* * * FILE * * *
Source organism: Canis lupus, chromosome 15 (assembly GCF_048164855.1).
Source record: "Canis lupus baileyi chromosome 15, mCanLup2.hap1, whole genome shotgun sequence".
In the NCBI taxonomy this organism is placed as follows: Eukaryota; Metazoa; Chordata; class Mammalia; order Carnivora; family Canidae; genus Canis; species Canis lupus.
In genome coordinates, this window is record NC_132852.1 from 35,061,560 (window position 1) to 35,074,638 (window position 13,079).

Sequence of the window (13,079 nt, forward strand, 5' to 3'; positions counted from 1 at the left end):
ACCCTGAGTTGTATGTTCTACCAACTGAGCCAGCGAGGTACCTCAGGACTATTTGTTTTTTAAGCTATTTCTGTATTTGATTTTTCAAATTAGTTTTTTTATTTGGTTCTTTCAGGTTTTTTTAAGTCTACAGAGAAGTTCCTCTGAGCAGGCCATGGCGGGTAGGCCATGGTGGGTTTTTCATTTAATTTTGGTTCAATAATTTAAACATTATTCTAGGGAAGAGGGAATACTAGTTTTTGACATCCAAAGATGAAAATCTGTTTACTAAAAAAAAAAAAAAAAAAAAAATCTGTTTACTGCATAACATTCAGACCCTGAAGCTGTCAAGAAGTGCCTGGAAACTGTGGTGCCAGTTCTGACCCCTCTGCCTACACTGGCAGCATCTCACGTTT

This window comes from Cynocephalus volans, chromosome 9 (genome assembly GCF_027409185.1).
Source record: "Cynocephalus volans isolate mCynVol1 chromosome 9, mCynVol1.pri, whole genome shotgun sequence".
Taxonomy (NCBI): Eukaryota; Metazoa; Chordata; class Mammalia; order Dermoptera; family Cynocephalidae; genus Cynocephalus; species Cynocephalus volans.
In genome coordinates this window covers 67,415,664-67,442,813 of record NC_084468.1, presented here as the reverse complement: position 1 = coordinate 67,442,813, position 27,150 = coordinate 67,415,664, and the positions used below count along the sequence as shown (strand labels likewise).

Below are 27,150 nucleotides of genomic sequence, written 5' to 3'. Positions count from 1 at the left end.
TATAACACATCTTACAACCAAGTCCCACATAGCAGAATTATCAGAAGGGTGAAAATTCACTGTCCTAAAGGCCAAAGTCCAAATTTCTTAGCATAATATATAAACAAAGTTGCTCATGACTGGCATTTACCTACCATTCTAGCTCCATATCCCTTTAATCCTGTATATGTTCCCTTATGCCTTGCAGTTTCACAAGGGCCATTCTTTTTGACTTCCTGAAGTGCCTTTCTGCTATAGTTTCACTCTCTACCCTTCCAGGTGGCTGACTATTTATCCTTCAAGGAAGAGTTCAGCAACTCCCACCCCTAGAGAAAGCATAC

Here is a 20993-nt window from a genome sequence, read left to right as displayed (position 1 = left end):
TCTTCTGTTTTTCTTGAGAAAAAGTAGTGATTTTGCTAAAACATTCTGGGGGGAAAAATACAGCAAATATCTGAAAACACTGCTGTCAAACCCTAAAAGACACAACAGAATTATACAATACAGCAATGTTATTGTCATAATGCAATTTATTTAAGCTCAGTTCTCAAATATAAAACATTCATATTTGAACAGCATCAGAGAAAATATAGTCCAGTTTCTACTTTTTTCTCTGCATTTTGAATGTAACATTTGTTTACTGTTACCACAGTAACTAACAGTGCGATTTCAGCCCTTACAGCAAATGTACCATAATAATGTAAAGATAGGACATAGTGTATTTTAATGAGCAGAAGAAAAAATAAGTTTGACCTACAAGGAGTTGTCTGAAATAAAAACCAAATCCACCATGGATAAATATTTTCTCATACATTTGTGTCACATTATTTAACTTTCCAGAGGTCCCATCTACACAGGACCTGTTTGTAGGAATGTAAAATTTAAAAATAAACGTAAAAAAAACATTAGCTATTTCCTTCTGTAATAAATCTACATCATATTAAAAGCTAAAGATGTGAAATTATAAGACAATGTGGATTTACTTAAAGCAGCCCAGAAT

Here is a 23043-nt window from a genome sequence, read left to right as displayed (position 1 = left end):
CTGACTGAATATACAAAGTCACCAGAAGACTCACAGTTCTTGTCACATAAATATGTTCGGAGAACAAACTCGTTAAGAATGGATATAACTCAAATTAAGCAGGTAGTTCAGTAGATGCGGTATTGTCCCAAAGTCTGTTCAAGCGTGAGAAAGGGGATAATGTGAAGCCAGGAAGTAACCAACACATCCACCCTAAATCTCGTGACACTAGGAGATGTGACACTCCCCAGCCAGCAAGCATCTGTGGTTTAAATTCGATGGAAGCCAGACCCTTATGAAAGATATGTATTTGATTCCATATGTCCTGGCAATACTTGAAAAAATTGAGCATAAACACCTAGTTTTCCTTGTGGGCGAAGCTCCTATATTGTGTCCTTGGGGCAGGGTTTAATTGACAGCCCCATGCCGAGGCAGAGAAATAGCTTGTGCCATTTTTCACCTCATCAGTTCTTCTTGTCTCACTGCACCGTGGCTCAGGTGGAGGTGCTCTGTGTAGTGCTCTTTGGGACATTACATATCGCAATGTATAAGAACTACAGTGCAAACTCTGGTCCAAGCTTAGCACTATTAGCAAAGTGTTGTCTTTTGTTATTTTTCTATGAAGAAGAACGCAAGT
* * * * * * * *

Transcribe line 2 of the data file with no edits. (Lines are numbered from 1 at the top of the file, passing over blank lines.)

Source record: "Canis lupus baileyi chromosome 15, mCanLup2.hap1, whole genome shotgun sequence".